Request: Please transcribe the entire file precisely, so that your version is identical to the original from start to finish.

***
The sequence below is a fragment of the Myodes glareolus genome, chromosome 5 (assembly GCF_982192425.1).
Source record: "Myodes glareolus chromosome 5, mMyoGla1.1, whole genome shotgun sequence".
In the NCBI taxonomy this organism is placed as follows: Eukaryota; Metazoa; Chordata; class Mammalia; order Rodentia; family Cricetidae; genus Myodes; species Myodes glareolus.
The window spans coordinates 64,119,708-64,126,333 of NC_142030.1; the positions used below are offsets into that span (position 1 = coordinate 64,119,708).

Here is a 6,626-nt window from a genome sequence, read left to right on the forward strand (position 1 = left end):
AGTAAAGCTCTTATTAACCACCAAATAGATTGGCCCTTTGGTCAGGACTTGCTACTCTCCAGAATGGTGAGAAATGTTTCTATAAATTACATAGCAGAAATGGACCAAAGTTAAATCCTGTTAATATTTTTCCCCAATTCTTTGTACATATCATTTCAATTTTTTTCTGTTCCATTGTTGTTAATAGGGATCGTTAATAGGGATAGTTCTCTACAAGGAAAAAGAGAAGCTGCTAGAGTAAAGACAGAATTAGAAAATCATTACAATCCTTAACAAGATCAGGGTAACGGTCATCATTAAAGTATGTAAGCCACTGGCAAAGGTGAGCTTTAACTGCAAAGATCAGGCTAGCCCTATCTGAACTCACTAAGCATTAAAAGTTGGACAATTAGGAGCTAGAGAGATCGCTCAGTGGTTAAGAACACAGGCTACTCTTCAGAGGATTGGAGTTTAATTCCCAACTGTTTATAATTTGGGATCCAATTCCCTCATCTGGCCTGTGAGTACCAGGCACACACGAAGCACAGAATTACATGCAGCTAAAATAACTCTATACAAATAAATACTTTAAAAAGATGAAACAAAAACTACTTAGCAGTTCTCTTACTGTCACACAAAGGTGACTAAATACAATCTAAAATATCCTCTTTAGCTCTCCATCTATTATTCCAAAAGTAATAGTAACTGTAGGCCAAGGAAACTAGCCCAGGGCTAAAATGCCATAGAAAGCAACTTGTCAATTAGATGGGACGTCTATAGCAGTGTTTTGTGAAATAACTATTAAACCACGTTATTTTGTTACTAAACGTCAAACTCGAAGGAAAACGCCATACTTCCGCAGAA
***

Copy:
The sequence below is a fragment of the Myodes glareolus genome, chromosome 5 (assembly GCF_982192425.1).
Source record: "Myodes glareolus chromosome 5, mMyoGla1.1, whole genome shotgun sequence".
In the NCBI taxonomy this organism is placed as follows: Eukaryota; Metazoa; Chordata; class Mammalia; order Rodentia; family Cricetidae; genus Myodes; species Myodes glareolus.
The window spans coordinates 64,119,708-64,126,333 of NC_142030.1; the positions used below are offsets into that span (position 1 = coordinate 64,119,708).

Here is a 6,626-nt window from a genome sequence, read left to right on the forward strand (position 1 = left end):
AGTAAAGCTCTTATTAACCACCAAATAGATTGGCCCTTTGGTCAGGACTTGCTACTCTCCAGAATGGTGAGAAATGTTTCTATAAATTACATAGCAGAAATGGACCAAAGTTAAATCCTGTTAATATTTTTCCCCAATTCTTTGTACATATCATTTCAATTTTTTTCTGTTCCATTGTTGTTAATAGGGATCGTTAATAGGGATAGTTCTCTACAAGGAAAAAGAGAAGCTGCTAGAGTAAAGACAGAATTAGAAAATCATTACAATCCTTAACAAGATCAGGGTAACGGTCATCATTAAAGTATGTAAGCCACTGGCAAAGGTGAGCTTTAACTGCAAAGATCAGGCTAGCCCTATCTGAACTCACTAAGCATTAAAAGTTGGACAATTAGGAGCTAGAGAGATCGCTCAGTGGTTAAGAACACAGGCTACTCTTCAGAGGATTGGAGTTTAATTCCCAACTGTTTATAATTTGGGATCCAATTCCCTCATCTGGCCTGTGAGTACCAGGCACACACGAAGCACAGAATTACATGCAGCTAAAATAACTCTATACAAATAAATACTTTAAAAAGATGAAACAAAAACTACTTAGCAGTTCTCTTACTGTCACACAAAGGTGACTAAATACAATCTAAAATATCCTCTTTAGCTCTCCATCTATTATTCCAAAAGTAATAGTAACTGTAGGCCAAGGAAACTAGCCCAGGGCTAAAATGCCATAGAAAGCAACTTGTCAATTAGATGGGACGTCTATAGCAGTGTTTTGTGAAATAACTATTAAACCACGTTATTTTGTTACTAAACGTCAAACTCGAAGGAAAACGCCATACTTCCGCAGAA